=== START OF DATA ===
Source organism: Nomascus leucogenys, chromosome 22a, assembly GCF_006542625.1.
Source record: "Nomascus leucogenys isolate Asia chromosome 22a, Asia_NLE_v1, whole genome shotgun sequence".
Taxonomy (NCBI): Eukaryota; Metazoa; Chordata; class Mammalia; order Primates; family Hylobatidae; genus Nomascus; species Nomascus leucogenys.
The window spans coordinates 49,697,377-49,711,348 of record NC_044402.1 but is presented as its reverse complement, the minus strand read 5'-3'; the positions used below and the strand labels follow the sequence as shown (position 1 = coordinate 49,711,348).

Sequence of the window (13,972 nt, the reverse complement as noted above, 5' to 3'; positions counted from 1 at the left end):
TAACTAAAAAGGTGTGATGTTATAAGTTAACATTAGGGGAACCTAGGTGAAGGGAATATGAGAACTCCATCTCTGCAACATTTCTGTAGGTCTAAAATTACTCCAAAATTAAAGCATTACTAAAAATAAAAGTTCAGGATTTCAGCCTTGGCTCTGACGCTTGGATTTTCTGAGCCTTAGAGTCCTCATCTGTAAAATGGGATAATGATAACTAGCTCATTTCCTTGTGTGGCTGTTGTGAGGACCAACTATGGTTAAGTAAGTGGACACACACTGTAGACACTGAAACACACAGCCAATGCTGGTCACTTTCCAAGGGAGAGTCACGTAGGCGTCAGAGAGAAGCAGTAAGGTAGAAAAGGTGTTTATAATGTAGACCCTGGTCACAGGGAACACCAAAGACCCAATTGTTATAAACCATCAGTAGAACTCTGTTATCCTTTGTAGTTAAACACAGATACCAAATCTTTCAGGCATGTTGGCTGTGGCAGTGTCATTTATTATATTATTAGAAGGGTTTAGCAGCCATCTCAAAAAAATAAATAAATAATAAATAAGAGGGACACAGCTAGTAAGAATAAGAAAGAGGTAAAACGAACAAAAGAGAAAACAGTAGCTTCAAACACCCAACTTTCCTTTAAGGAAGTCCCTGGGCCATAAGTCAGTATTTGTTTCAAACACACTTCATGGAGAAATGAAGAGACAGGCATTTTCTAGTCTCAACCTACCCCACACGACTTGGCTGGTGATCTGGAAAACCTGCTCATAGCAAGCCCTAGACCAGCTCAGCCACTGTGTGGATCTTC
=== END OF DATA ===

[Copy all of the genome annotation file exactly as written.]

Source organism: Nomascus leucogenys, chromosome 22a, assembly GCF_006542625.1.
Source record: "Nomascus leucogenys isolate Asia chromosome 22a, Asia_NLE_v1, whole genome shotgun sequence".
Taxonomy (NCBI): Eukaryota; Metazoa; Chordata; class Mammalia; order Primates; family Hylobatidae; genus Nomascus; species Nomascus leucogenys.
The window spans coordinates 49,697,377-49,711,348 of record NC_044402.1 but is presented as its reverse complement, the minus strand read 5'-3'; the positions used below and the strand labels follow the sequence as shown (position 1 = coordinate 49,711,348).

Sequence of the window (13,972 nt, the reverse complement as noted above, 5' to 3'; positions counted from 1 at the left end):
TAACTAAAAAGGTGTGATGTTATAAGTTAACATTAGGGGAACCTAGGTGAAGGGAATATGAGAACTCCATCTCTGCAACATTTCTGTAGGTCTAAAATTACTCCAAAATTAAAGCATTACTAAAAATAAAAGTTCAGGATTTCAGCCTTGGCTCTGACGCTTGGATTTTCTGAGCCTTAGAGTCCTCATCTGTAAAATGGGATAATGATAACTAGCTCATTTCCTTGTGTGGCTGTTGTGAGGACCAACTATGGTTAAGTAAGTGGACACACACTGTAGACACTGAAACACACAGCCAATGCTGGTCACTTTCCAAGGGAGAGTCACGTAGGCGTCAGAGAGAAGCAGTAAGGTAGAAAAGGTGTTTATAATGTAGACCCTGGTCACAGGGAACACCAAAGACCCAATTGTTATAAACCATCAGTAGAACTCTGTTATCCTTTGTAGTTAAACACAGATACCAAATCTTTCAGGCATGTTGGCTGTGGCAGTGTCATTTATTATATTATTAGAAGGGTTTAGCAGCCATCTCAAAAAAATAAATAAATAATAAATAAGAGGGACACAGCTAGTAAGAATAAGAAAGAGGTAAAACGAACAAAAGAGAAAACAGTAGCTTCAAACACCCAACTTTCCTTTAAGGAAGTCCCTGGGCCATAAGTCAGTATTTGTTTCAAACACACTTCATGGAGAAATGAAGAGACAGGCATTTTCTAGTCTCAACCTACCCCACACGACTTGGCTGGTGATCTGGAAAACCTGCTCATAGCAAGCCCTAGACCAGCTCAGCCACTGTGTGGATCTTC